America has long been a country of limitless possibility. But the dream has now become a nightmare for many. The US is now realizing just how fragile its success has become — and how bitter its reality. Should the superpower not find a way out of crisis, it could spell trouble ahead for the global economy.
It was to be the kind of place where dozens of American dreams would be fulfilled — here on Apple Blossom Drive, a cul-de-sac under the azure-blue skies of southwest Florida, where the climate is mild and therapeutic for people with arthritis and rheumatism. Everything is ready. The driveways lined with cast-iron lanterns are finished, the artificial streams and ponds are filled with water, and all the underground cables have been installed. This street in Florida was to be just one small part of America’s greater identity — a place where individual dreams were to become part of the great American story.
But a few things are missing. People, for one. And houses, too. The drawings are all ready, but the foundations for the houses haven’t even been poured yet.
Apple Blossom Drive, on the outskirts of Fort Myers, Florida, is a road to nowhere. The retirees, all the dreamers who wanted to claim their slice of the American dream in return for all the years they had worked in a Michigan factory or a New York City office, won’t be coming. Not to Apple Blossom Drive and not to any of the other deserted streets which, with their pretty names and neat landscaping, were supposed to herald freedom and prosperity as the ultimate destination of the American journey, and now exude the same feeling of sadness as the industrial ruins of Detroit.
Florida was the finale of the American dream, a promise, a symbol, an American heaven on earth, because Florida held out the prospect of spending 10, perhaps 20 and hopefully 30 years living in one’s own house. For decades, anywhere from 200,000 to 400,000 people moved to the state each year. The population grew and grew — and so too did real estate prices and the assets of those who were already there and wanted bigger houses and even bigger dreams. Florida was a seemingly never-ending boom machine.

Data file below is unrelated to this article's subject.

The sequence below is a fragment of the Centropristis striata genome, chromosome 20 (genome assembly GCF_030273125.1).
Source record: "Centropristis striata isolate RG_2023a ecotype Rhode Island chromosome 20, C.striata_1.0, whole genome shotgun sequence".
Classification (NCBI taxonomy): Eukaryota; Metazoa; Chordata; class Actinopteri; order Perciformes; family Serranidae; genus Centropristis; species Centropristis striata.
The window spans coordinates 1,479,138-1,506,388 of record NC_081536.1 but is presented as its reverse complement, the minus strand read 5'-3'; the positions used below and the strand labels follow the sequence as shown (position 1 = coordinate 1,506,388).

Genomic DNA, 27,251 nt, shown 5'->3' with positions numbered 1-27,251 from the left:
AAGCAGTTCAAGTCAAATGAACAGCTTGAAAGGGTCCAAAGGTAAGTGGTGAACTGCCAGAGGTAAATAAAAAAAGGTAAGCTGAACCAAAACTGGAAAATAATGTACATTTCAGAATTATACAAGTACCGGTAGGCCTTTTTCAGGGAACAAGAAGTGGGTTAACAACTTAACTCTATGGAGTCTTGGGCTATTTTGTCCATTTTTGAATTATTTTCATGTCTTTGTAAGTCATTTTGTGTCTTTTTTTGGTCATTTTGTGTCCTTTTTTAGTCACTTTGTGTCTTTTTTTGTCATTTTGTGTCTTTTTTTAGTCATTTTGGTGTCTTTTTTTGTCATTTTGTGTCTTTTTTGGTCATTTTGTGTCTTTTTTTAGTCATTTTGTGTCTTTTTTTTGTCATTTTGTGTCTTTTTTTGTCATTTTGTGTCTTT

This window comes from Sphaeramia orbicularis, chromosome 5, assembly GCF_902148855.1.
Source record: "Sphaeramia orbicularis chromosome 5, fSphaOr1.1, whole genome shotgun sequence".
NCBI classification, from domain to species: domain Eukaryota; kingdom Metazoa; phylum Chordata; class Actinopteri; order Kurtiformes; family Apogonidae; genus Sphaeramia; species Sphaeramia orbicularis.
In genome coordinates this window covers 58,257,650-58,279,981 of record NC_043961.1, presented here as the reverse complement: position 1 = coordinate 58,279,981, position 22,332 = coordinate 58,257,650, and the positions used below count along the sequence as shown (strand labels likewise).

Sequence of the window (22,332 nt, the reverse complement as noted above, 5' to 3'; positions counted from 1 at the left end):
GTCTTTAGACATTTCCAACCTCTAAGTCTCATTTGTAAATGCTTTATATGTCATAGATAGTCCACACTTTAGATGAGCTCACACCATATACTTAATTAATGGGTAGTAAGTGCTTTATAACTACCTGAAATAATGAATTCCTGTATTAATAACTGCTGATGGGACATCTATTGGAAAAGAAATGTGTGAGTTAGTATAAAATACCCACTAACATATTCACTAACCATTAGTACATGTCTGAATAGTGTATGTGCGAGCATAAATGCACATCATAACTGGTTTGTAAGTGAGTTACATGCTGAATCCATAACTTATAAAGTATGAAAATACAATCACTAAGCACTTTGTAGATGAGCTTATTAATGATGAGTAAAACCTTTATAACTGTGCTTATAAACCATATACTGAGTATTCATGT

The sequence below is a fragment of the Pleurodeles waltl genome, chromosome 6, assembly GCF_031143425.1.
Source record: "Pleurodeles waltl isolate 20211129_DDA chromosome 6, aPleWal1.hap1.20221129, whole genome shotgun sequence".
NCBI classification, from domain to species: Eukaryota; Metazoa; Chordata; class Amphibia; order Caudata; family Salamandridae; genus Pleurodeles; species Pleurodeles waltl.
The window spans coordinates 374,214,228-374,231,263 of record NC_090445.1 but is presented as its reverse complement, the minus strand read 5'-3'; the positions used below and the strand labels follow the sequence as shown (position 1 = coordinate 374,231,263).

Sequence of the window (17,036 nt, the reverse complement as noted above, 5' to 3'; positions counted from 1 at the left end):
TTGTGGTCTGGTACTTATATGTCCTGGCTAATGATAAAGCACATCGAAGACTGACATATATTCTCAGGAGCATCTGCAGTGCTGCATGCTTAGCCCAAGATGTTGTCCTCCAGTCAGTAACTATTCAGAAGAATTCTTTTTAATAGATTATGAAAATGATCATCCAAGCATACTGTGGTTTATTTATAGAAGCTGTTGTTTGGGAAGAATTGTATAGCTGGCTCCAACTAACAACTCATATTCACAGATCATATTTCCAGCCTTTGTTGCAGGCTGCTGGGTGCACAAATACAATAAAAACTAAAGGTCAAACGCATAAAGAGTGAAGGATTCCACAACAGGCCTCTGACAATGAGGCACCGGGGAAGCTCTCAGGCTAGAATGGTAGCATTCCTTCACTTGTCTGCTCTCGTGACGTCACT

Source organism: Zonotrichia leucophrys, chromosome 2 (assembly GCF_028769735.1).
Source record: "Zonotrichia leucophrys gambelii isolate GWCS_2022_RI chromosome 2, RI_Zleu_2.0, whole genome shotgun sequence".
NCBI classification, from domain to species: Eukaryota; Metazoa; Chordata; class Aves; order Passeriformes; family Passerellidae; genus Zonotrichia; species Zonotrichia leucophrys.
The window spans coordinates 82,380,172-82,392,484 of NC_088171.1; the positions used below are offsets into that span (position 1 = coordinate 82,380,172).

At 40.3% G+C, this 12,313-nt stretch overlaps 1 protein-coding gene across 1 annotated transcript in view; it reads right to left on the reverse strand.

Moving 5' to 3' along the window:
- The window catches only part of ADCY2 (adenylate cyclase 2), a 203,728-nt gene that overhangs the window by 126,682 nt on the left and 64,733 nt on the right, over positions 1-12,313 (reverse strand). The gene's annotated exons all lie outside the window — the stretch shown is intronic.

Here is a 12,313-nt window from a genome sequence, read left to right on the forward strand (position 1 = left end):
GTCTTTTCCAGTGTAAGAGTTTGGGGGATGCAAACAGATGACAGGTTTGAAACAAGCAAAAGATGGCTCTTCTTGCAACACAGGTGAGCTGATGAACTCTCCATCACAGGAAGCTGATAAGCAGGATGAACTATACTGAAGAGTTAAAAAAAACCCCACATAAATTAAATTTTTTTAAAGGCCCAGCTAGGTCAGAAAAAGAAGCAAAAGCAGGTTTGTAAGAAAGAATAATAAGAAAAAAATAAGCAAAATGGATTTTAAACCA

Could the Dream Be Over?
Until it all ended. Now people are leaving the state. Florida’s population decreased by 58,000 in 2009. Some members of the same American middle class who had once planned to spend their golden years lying under palm trees are now lined up in front of soup kitchens. In Lee County on Florida’s southwest coast, 80,000 people need government food stamps to make ends meet — four times as many as in 2006. Unemployment figures are sharply on the rise in the state, which has now come to symbolize the decline of the America Dream, or perhaps even its total failure, its naïveté. Could the dream, in fact, be over?
Americans have lived beyond their means for decades. It was a culture long defined by a mantra of entitlement, one that promised opportunities for all while ignoring the risks. Relentless and seemingly unstoppable upward mobility was the secular religion of the United States. Alan Greenspan, the former chairman of the Federal Reserve, established the so-called ownership society, while Congress and the White House helped free it of the constraints of laws and regulations.
The dream was the country’s driving force. It made Florida, Hollywood and the riches of Goldman Sachs possible, and it attracted millions of immigrants. Now, however, Americans are discovering that there are many directions that life can take, and at least one of them points downward. The conviction that stocks have always made everyone richer has become as much of a chimera in the United States as the belief that everyone has the right to own his own home, and then a bigger home, a second car and maybe even a yacht. But at some point, everything comes to an end.
The United States is a confused and fearful country in 2010. American companies are still world-class, but today Apple and Coca-Cola, Google and Microsoft are investing in Asia, where labor is cheap and markets are growing, and hardly at all in the United States. Some 47 percent of Americans don’t believe that the America Dream is still realistic.